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Combining math, science, girls
Future women engineers sought by MIT students

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Date published: 1/15/2008

by Hugh Muir

When Rita Truelove walked down the aisle of the Mountain View High School auditorium last week, accompanied by two young women from the Massachusetts Institute of Technology, she was wearing her MIT sweatshirt.

A 23-year veteran physical sciences teacher in Spotsylvania and, for the past two years, the K-12 science coordinator for Stafford County schools, she was looking for future engineers. Female engineers. Thirty interested girls sat in the auditorium's front rows.

"These are my working clothes," she said. "With meetings like this, we are trying to help young women avoid thinking as stereotypes. We are trying to teach them that there are boundaries they can break through." She advises teachers of math and science classes in Stafford's 29 public schools.

Truelove pointed out that, happily, the men-to-women ratio of engineering students at the college level has changed drastically. "A generation ago," she said, "it was 90-10. Today, at MIT, it is 53-47."

Over the next two hours, the two women from MIT put a PowerPoint program on the big screen as part of their school's attempt to recruit women to become engineers. Alternating in their rapid-fire delivery were Laura Garrity, an aerospace engineer who graduated from the Cambridge, Mass., school last June and who now works for Microsoft in Seattle, and Nahathai Srivali, a native of Thailand, who came to this country five years ago and is a sophomore in chemical engineering at MIT. She will intern with Bayer in Germany next summer.

The two visitors were one of eight MIT student teams that are making recruiting trips throughout the United States during their January school break, talking to middle- and high-school students. Last week's visit to the Fredericksburg area included not only Mountain View High but also North Stafford High and Rodney Thompson Middle School. They also went to six middle schools in Spotsylvania County and one in King George County.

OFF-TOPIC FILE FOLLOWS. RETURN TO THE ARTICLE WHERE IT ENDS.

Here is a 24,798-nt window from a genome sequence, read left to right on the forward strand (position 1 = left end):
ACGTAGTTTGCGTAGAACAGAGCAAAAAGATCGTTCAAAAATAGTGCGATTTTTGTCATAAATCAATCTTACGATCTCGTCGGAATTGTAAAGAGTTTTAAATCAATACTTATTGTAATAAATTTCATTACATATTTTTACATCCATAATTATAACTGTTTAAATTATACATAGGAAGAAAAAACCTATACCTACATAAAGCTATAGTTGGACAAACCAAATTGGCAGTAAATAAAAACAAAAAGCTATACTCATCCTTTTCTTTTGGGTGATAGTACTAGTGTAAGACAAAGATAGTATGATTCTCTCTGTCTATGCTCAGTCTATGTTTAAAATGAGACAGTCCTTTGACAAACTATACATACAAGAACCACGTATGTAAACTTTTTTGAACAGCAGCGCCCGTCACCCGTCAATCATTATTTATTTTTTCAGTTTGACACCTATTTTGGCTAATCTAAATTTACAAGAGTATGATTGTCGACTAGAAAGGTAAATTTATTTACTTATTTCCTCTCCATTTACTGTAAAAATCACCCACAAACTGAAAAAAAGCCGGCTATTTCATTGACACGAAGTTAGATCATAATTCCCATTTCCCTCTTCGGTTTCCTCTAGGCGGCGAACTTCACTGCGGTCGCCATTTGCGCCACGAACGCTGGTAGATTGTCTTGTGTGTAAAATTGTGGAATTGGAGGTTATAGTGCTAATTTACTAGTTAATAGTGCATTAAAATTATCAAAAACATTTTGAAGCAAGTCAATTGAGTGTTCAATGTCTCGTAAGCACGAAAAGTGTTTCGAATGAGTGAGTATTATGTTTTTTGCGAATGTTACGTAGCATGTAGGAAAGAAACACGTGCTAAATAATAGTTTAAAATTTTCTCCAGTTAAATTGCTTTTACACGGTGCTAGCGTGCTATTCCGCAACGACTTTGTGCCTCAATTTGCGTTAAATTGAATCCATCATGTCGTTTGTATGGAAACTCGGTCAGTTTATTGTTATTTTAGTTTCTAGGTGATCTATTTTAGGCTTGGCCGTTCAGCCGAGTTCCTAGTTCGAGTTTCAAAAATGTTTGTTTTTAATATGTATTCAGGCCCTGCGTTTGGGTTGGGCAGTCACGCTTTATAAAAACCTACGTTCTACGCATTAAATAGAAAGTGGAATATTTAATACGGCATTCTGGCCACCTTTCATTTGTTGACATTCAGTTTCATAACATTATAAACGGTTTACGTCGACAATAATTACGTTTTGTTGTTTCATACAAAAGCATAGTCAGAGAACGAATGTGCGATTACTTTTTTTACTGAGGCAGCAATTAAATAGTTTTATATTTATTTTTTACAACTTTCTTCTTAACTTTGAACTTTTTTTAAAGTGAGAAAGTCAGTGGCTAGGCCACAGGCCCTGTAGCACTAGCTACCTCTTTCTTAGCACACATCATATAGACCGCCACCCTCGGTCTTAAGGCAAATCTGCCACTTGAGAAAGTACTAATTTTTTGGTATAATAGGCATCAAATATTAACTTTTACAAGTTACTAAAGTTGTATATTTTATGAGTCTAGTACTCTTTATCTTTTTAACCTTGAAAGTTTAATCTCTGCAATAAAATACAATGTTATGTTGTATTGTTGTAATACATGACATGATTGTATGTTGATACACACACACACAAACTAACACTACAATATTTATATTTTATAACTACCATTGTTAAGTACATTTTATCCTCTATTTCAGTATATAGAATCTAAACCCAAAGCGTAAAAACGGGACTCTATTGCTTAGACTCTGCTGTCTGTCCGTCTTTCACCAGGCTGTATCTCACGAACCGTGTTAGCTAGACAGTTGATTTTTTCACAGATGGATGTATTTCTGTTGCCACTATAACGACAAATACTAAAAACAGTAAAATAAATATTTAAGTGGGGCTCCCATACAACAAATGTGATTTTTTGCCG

"I want more girls to get interested in engineering," said Garrity. "I wish there had been a presentation like this when I was in high school. As it turned out, my father, who is, yes, an aeronautical engineer, got me to go to MIT."

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Toward the conclusion of the MIT presentation on engineering at Mountain View last week the 30 girls present were given the following challenge. "With the materials provided, build a car that you can propel by breath only."

The teams were given: Two sheets of paper, four drinking straws, four Life Savers, four paper clips, a roll of sticky tape, a pair of scissors. They were allowed 20 minutes.

What to do with what became quickly clear. The paper was to be folded to make the car body. The straws were to become the axles. The Life Savers were to be the wheels. The paper clips and the tape were to hold it all together.

There were 12 cars built. Each was then lined up, one at a time, at a starting marker on the stage floor and a team member blew on it. For one reason or another, most of the cars went two or three feet. The "winner"--built by the team of Noel Lawn, 15, a freshman; Ali Storey, 16, a junior; Britney Mollison, 17, a junior; and Lauren Burke, 14, a freshman--was a flat, square model with a rear vertical panel. By measurement, it traveled 98 inches.

It was agreed that the car was a success not because of lung power. It was because of successful engineering.

--Hugh Muir